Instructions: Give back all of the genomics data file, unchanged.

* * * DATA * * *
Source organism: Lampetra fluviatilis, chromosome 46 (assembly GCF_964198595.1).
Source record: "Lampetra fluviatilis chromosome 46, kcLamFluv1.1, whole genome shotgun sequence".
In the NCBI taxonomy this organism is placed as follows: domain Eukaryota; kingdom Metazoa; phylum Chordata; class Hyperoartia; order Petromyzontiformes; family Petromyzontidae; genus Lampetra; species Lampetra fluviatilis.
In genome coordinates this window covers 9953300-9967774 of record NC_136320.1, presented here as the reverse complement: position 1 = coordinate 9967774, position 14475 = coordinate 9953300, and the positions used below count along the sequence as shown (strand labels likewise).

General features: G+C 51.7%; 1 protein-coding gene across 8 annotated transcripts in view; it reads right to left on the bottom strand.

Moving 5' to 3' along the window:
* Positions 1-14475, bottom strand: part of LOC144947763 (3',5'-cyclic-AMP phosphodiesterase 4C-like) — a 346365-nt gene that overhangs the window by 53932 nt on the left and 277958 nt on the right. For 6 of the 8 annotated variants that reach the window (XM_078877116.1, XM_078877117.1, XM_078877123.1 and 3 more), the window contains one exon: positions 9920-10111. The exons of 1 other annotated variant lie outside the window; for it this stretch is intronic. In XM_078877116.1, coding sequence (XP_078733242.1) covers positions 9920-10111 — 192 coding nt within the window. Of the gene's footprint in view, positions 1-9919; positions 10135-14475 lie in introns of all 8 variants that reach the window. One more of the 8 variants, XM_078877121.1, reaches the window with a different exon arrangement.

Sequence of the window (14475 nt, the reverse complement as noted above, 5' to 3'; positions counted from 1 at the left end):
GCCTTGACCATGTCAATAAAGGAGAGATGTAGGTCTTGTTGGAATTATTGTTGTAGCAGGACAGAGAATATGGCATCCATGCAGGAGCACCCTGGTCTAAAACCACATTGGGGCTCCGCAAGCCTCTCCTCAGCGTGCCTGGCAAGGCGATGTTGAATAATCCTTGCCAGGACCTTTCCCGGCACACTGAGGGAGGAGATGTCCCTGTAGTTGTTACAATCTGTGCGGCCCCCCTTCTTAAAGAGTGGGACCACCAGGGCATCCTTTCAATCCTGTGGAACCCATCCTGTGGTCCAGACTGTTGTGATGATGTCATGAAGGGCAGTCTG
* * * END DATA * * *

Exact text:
Source organism: Lampetra fluviatilis, chromosome 46 (assembly GCF_964198595.1).
Source record: "Lampetra fluviatilis chromosome 46, kcLamFluv1.1, whole genome shotgun sequence".
In the NCBI taxonomy this organism is placed as follows: domain Eukaryota; kingdom Metazoa; phylum Chordata; class Hyperoartia; order Petromyzontiformes; family Petromyzontidae; genus Lampetra; species Lampetra fluviatilis.
In genome coordinates this window covers 9953300-9967774 of record NC_136320.1, presented here as the reverse complement: position 1 = coordinate 9967774, position 14475 = coordinate 9953300, and the positions used below count along the sequence as shown (strand labels likewise).

General features: G+C 51.7%; 1 protein-coding gene across 8 annotated transcripts in view; it reads right to left on the bottom strand.

Moving 5' to 3' along the window:
* Positions 1-14475, bottom strand: part of LOC144947763 (3',5'-cyclic-AMP phosphodiesterase 4C-like) — a 346365-nt gene that overhangs the window by 53932 nt on the left and 277958 nt on the right. For 6 of the 8 annotated variants that reach the window (XM_078877116.1, XM_078877117.1, XM_078877123.1 and 3 more), the window contains one exon: positions 9920-10111. The exons of 1 other annotated variant lie outside the window; for it this stretch is intronic. In XM_078877116.1, coding sequence (XP_078733242.1) covers positions 9920-10111 — 192 coding nt within the window. Of the gene's footprint in view, positions 1-9919; positions 10135-14475 lie in introns of all 8 variants that reach the window. One more of the 8 variants, XM_078877121.1, reaches the window with a different exon arrangement.

Sequence of the window (14475 nt, the reverse complement as noted above, 5' to 3'; positions counted from 1 at the left end):
GCCTTGACCATGTCAATAAAGGAGAGATGTAGGTCTTGTTGGAATTATTGTTGTAGCAGGACAGAGAATATGGCATCCATGCAGGAGCACCCTGGTCTAAAACCACATTGGGGCTCCGCAAGCCTCTCCTCAGCGTGCCTGGCAAGGCGATGTTGAATAATCCTTGCCAGGACCTTTCCCGGCACACTGAGGGAGGAGATGTCCCTGTAGTTGTTACAATCTGTGCGGCCCCCCTTCTTAAAGAGTGGGACCACCAGGGCATCCTTTCAATCCTGTGGAACCCATCCTGTGGTCCAGACTGTTGTGATGATGTCATGAAGGGCAGTCTG